Monday, June 23, 2014

Final "Bridging Gowanus" Meeting This Wednesday: If You Live In Or Near Gowanus, You Need To Be There

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The third and final Bridging Gowanus meeting has been scheduled for this Wednesday, June 25th, and I urge everyone who lives in or near Gowanus to attend.  
The apparent goal of Bridging Gowanus, as it has been explained to participants, is a community supported blueprint to help shape the De Blasio Administration's thinking about the Gowanus Canal as well as "build consensus around a neighborhood framework for the infrastructure and land use regulations needed in the Gowanus Canal area."

How much Mayor deBlasio can be influenced remains to be seen.  After all, as our councilman from 2001 to 2009, DeBlasio was an outspoken supporter of the re-zoning of the shores of the Gowanus canal from manufacturing to residential and we can thank him for the 700-unit Lightstone project that is currently being built at Bond Street adjacent to the polluted canal.  DeBlasio was also a staunch opponent of the EPA placing the Gowanus Canal on its list of Superfund sites, though the community saw it as the only hope of ever getting the waterway cleaned up.Instead of supporting his constituents, DeBlasio proceeded to support the New York City Plan which scoffed at the facts and scientific findings of the EPA.

Bridging Gowanus was confined jointly by Congresswoman Nydia Velázquez, State Senator Velmanette Montgomery, Assemblywoman Joan Millman, Council Member Stephen Levin, and Council Member Brad Lander back in August 2013.
To facilitate the conversation Pratt Center for Community Development (not to be confused with Pratt Institute) has been hired as consultant in charge of running the process.

I have now attended and reported on all except one of the Bridging Gowanus sessions. I have tried to put aside my cynicism and hoped that, as promised, the outcome of the process would allow the Gowanus community to plan for its own future.
But make no mistake, Gowanus has already been divided amongst developers who are ready to build residential development on the shores of the canal with the blessing of newly-elected Mayor De Blasio. The Bridging Gowanus process is, in my humble opinion, a carefully orchestrated process that gives the appearance of community input.
At the end, we will most likely just end up with what New York City has planned for the area since 2009.

That is why it is so important that you all come out on Wednesday, whether you live or work in Gowanus, Carroll Gardens, Boerum Hill, or Park Slope,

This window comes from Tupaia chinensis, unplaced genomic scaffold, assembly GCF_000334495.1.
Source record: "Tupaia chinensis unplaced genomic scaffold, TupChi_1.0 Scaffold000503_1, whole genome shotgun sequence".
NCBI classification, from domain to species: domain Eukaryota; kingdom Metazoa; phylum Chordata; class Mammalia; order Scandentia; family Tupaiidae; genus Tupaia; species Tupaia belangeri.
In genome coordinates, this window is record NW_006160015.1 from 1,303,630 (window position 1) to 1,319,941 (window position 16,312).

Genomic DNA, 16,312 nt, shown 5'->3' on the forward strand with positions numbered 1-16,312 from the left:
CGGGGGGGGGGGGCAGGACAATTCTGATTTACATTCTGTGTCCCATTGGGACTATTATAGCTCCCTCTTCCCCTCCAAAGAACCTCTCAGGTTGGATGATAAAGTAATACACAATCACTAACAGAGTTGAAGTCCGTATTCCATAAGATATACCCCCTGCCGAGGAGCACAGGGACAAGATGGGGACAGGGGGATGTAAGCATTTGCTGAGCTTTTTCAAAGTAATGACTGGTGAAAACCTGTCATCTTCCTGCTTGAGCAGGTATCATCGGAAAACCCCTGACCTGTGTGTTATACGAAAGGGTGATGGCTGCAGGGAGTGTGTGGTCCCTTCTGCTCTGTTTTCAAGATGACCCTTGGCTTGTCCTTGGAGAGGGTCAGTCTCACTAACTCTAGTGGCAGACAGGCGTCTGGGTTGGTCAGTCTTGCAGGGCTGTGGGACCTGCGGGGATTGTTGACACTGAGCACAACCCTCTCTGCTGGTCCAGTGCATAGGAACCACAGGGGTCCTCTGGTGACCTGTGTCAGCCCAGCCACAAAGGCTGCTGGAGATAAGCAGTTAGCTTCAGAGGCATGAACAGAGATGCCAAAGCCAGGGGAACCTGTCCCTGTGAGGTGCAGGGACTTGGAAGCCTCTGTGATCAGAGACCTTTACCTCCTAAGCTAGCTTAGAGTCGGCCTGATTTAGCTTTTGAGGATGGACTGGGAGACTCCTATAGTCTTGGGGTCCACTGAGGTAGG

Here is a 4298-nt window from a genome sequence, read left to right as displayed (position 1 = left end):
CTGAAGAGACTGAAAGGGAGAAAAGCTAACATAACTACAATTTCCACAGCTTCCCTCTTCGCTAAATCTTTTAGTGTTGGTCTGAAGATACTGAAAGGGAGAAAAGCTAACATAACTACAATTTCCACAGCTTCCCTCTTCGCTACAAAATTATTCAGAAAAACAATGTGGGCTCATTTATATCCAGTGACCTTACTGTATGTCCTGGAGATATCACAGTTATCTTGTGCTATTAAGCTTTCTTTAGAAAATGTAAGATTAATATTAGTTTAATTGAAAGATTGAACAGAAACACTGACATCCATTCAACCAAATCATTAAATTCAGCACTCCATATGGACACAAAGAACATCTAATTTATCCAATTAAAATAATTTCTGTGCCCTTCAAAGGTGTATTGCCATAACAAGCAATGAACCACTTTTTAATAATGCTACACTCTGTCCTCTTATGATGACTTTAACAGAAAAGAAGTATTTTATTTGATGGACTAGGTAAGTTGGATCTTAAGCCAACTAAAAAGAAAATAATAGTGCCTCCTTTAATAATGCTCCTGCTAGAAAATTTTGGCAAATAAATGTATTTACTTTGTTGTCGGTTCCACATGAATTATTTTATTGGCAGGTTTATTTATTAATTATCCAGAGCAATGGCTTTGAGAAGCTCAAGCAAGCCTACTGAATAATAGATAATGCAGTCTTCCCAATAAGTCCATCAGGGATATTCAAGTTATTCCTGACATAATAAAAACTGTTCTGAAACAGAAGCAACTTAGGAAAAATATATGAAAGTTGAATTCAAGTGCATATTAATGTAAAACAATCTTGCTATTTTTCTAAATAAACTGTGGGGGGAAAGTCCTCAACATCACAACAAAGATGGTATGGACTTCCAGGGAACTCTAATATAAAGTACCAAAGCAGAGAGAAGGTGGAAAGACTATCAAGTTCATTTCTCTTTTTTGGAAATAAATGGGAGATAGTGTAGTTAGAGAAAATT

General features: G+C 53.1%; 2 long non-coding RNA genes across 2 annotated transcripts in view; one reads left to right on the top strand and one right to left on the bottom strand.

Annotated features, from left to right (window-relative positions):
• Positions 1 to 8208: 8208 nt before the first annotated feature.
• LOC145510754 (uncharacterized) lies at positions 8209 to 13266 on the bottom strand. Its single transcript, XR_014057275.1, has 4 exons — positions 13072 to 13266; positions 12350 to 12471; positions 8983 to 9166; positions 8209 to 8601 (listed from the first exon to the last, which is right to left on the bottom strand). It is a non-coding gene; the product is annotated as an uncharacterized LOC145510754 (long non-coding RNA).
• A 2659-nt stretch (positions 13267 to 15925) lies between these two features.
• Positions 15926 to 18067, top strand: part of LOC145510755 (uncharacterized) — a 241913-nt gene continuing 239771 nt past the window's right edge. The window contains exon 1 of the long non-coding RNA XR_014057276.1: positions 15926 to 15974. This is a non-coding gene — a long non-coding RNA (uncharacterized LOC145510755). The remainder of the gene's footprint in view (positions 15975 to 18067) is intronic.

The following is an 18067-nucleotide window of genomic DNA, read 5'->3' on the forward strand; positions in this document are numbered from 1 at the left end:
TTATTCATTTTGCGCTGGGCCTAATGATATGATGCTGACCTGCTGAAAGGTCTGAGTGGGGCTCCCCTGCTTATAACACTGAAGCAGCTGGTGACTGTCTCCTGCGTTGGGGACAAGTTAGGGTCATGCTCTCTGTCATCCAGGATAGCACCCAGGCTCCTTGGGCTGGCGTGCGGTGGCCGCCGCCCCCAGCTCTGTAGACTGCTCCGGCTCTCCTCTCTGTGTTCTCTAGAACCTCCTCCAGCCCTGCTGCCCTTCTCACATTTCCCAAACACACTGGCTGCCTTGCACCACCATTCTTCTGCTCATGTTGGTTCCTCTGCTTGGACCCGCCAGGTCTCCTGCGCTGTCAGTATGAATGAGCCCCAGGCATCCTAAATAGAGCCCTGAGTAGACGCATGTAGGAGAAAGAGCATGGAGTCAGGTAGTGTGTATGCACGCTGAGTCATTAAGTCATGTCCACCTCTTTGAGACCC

As a community, we need to remind our politicians that before moving ahead with any re-zoning, we need a health study to gage the effects of exposure to the environmental hazards in Gowanus. Secondly, we need a hydrological study to evaluate the effect of new development in this flood prone area.
Most importantly, we need assurances from Mayor De Balsio that the City Of New York will pay and follow through on the EPA-mandated retention basins that will help reduce the Combined Sewer Overflows and improve water quality in the canal. Without these studies and without the retention basins, planning more housing in Gowanus seem "recklessly premature."

THIRD COMMUNITY PLANNING MEETING
WEDNESDAY, JUNE 25
Wyckoff Gardens Community Center
280 Wyckoff St
6:30 – 9:00 PM

Please let others know abut the meeting.



4 comments:

Anonymous said...

From the discussion at these meetings, there should be only one outcome from all this, and that is to assert that the current zoning for the industrial area is working but needs the support that bring security to businesses to encourage growth,---so they will not be displaced by the threat of allowing housing to infiltrate.

There ale needs to be support for the existing affordable housing on the periphery of the industrial zoning, because it has taken a major hit form all the speculation form developers wanting to put up big residential projects in the swamp lands of the canal industrial zones.

Anonymous said...

Fully agree 9:29. Industry needs to be protected. It is thriving. And a more appropriate use of land in Gowanus.

Anonymous said...

Katia (or anyone) do you know what the procedure for this rezoning is? Once Pratt collects information and feedback from participants what did Pratt do with it if anything? When Pratt comes up with a plan will it presented to the community for their input? Will it go to CB6? City Planning? Brad, so far, has seemed unwilling to explain this process in any detail. Or maybe I missed it. There hasn't been any meaningful dialogue between the electeds and the people they represent.

I'm not sure what we can expect as developers and others who do not live or work in Gowanus have been participating in this supposed community driven process. In one of my group sessions most of the table was supportive of large residential development. Some thought industrial use would be incompatible with maintaining a clean canal and that there should be one use for the entire length of the canal. And if that's the case then Councilmember Menchaca better keep an eye on it which he probably should do anyway.

I'm sure their is a plan. The larger community just isn't privy to it.

Anonymous said...

Diblasio - you get what you voted for